Invisible Man, Got the Whole World Watching: A Young Black Man's Education

Mychal Denzel Smith

In Invisible Man, Got the Whole World Watching, Mychal Denzel Smith chronicles his own personal and political education during these tumultuous years, describing his efforts to come into his own in a world that denied his humanity. Smith unapologetically upends reigning assumptions about black masculinity, rewriting the script for black manhood so that depression and anxiety aren't considered taboo, and feminism and LGBTQ rights become part of the fight. The questions Smith asks in this book are urgent -- for him, for the martyrs and the tokens, and for the Trayvons that could have been and are still waiting.

Heavy: An American Memoir

Kiese Laymon

Rarely has depression been explored with such candor and courage as in Kiese Laymon’s lyrical memoir cum epistle to his mother, a poverty-scarred addict who raised her overweight Black son, in fits and starts, against the backdrop of racially divided Mississippi during the '80s and '90s. It's a valentine to survivors everywhere.

The Noonday Demon: An Atlas of Depression

Andrew Solomon

A National Book Award laureate, Solomon’s incandescent work picks up where Robert Burton’s The Anatomy of Melancholy left off, branching out from his own mental health into a sweeping, erudite study that roves from Renaissance treatises to yesterday’s headlines, buttressed by a wealth of research and interviews with patients, biologists, and social scientists.

No One Cares About Crazy People: The Chaos and Heartbreak of Mental Health in America

Ron Powers

New York Times bestselling author Ron Powers offers a searching, richly researched narrative of the social history of mental illness in America paired with the deeply personal story of his two sons' battles with schizophrenia. A blend of history, biography, memoir, and current affairs ending with a consideration of where we might go from here, this is a thought-provoking look at a dreaded illness that has long been misunderstood.

Everything Here is Beautiful

Mira T. Lee

One sister starts hearing voices while the other struggles with finding a way to support and protect her in this novel about how mental illness impacts the lives of friends, family members and caretakers of the person with the diagnosis. Honest, realistic, heartfelt, and compelling, it explores the bonds of familial love as well as the often-devastating effects of mental illness.

Imagine Me Gone

Adam Haslett

Adam Haslett's second novel explores the idea that a child with a depressed parent may be genetically predisposed to depression, as well as what it's like to battle this 'beast' from childhood. He writes with dark and persuasive humor and a whole lot of heart. Ultimately, this book examines the very precariousness of existence: 'how narrowly we all avoid having never been'.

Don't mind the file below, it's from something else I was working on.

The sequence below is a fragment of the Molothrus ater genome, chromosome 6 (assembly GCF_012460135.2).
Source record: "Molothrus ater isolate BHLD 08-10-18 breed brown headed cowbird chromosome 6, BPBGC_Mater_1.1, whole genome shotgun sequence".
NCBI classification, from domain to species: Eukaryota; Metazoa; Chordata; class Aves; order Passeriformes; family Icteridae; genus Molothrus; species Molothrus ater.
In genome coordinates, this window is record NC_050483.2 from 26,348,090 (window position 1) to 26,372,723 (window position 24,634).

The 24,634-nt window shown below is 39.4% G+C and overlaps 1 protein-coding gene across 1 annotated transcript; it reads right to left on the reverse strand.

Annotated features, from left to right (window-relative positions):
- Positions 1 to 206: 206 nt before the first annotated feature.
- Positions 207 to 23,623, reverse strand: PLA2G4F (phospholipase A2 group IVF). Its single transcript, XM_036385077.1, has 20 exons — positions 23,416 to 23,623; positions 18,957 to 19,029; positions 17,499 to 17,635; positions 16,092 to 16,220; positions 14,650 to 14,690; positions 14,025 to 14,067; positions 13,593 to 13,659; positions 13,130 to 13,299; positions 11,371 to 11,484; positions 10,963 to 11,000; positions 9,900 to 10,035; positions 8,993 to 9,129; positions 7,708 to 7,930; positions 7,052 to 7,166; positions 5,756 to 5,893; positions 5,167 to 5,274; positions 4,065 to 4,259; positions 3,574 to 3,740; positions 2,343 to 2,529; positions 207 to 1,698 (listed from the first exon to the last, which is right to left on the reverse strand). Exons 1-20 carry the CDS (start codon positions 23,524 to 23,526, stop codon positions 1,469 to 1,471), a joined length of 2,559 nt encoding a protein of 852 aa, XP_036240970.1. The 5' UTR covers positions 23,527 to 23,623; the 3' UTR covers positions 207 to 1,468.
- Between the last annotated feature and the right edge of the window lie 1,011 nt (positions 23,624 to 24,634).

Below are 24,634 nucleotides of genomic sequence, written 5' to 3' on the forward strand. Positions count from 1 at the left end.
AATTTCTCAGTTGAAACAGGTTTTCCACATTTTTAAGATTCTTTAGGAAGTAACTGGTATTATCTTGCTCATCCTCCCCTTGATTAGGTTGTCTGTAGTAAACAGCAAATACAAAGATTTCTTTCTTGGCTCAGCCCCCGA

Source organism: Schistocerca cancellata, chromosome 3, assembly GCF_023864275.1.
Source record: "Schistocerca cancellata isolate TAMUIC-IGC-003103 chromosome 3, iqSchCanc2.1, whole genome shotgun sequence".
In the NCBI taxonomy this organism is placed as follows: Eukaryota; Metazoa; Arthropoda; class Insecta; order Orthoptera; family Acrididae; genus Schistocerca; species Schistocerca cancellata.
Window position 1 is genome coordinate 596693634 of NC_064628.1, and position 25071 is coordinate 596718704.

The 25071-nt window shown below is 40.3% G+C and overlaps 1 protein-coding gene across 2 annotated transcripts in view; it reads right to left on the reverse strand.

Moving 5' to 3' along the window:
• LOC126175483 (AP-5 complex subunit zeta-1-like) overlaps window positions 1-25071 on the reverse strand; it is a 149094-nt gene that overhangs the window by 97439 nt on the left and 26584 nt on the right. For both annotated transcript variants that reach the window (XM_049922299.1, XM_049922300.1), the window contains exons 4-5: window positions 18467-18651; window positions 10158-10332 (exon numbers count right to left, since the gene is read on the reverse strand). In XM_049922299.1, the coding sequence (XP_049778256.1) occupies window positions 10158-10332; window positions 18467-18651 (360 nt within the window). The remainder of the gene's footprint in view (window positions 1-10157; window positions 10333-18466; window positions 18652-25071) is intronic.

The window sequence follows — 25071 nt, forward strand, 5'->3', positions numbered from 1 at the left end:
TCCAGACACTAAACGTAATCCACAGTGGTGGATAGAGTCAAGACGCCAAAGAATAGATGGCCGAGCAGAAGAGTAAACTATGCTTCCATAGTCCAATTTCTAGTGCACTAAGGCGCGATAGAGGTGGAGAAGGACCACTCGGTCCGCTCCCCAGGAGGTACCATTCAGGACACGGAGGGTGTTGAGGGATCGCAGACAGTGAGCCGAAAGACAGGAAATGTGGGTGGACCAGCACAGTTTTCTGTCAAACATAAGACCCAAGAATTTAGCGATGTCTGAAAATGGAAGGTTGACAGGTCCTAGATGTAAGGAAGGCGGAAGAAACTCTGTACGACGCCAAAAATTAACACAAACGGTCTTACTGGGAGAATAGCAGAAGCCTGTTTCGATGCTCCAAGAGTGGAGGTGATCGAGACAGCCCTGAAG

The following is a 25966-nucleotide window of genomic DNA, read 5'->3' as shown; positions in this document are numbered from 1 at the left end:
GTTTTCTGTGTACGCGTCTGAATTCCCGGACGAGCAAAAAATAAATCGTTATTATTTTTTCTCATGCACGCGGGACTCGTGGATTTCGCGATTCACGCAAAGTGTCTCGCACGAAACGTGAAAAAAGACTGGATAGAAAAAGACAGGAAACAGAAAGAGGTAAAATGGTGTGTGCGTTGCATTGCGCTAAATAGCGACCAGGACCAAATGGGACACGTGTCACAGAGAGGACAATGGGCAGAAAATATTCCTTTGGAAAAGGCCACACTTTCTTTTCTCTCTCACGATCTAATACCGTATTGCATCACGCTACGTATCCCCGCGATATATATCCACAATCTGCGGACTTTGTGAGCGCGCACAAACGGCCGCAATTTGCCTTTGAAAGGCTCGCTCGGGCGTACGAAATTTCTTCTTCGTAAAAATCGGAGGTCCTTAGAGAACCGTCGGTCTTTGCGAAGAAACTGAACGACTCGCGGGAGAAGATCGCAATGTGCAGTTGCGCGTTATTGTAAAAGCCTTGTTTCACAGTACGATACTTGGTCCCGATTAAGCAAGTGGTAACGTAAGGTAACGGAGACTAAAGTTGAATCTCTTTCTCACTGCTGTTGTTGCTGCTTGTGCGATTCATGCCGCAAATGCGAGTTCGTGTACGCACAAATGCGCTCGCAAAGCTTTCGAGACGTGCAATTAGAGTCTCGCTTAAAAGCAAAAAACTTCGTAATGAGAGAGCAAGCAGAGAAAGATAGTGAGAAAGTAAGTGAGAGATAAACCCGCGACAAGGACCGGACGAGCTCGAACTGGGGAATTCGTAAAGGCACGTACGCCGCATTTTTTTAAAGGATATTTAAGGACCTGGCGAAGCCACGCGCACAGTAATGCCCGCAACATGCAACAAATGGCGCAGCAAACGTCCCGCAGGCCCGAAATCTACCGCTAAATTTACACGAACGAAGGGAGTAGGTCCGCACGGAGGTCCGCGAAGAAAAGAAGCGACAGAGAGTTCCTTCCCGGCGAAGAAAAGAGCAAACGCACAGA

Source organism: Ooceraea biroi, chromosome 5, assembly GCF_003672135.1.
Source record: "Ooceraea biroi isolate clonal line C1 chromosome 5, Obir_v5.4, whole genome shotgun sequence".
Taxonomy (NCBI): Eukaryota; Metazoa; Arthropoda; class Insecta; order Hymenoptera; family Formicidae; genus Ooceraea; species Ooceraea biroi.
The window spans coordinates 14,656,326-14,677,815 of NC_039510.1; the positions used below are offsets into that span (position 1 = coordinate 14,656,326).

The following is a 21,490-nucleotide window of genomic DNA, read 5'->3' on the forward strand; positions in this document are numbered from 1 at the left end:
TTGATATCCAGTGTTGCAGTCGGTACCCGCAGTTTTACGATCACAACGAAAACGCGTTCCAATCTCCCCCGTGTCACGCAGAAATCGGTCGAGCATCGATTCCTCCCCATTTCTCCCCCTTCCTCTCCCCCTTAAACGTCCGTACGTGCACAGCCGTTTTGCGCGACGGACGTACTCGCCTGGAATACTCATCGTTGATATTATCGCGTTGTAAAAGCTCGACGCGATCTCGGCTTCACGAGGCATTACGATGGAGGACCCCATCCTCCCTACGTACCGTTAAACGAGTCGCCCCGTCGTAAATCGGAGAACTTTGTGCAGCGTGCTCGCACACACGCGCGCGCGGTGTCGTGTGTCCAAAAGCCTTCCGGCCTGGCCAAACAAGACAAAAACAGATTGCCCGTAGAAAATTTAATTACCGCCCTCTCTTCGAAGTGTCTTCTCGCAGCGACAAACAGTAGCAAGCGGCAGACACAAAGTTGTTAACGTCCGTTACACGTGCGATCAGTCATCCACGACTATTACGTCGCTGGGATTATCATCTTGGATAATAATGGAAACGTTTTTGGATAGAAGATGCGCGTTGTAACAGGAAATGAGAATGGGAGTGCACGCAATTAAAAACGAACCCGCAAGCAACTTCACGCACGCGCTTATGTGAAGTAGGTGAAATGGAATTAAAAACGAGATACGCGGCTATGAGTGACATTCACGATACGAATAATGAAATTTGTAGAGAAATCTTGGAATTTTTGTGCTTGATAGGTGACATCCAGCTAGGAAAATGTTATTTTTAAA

Hyperbole and a Half: Unfortunate Situations, Flawed Coping Mechanisms, Mayhem, and Other Things That Happened

Allie Brosh

Brosh's website receives millions of visitors a month and hundreds of thousands per day. Now her full-color debut book chronicles the many 'learning experiences' Brosh has endured as a result of her own character flaws. It includes stories about her rambunctious childhood; the highs and mostly lows of owning a mentally challenged dog; and a moving and darkly comic account of her struggles with depression.

Mrs. Dalloway

Virginia Woolf

Heralded as Virginia Woolf's greatest novel, this is a vivid portrait of a single day in a woman's life. When we meet her, Mrs. Clarissa Dalloway is preoccupied with the last-minute details of party preparation while in her mind she is something much more than a perfect society hostess. As she readies her house, she is flooded with remembrances of faraway times. And, met with the realities of the present, Clarissa reexamines the choices that brought her there, hesitantly looking ahead to the unfamiliar work of growing old.

Are You My Mother?

Alison Bechdel

Alison Bechdel’s second tale of filial sleuthery, this time about her mother: voracious reader, music lover, passionate amateur actor. Also a woman, unhappily married to a closeted gay man, whose artistic aspirations simmered under the surface of Bechdel's childhood . . . and who stopped touching or kissing her daughter good night, forever, when she was seven. Poignantly, hilariously, Bechdel embarks on a quest for answers concerning the mother-daughter gulf. It's a richly layered search that leads readers from the fascinating life and work of the iconic twentieth-century psychoanalyst Donald Winnicott, to one explosively illuminating Dr. Seuss illustration, to Bechdel’s own (serially monogamous) adult love life.

Running from Crazy

Barbara Kopple

The Hemingway family—indeed, Ernest Hemingway—has had a troubled history with mental illness and death: both Ernest and his granddaughter, Margaux, committed suicide. Told through the eyes of Mariel Hemingway, another one of Ernest's granddaughters, and directed by Barbara Kopple, Running From Crazy finds Mariel understanding suicide in the context of her own past. The film is an uncompromising, bleak look at when human beings find themselves in an extremely difficult state of mind, and necessary viewing for those interested in family, history and how they are inter-related with mental illness.

The Mysteries of Mental Illness

Peter Yost

Mysteries of Mental Illness explores the story of mental illness in science and society. The four-part series traces the evolution of this complex topic from its earliest days to present times. It explores dramatic attempts across generations to unravel the mysteries of mental illness and gives voice to contemporary Americans across a spectrum of experiences.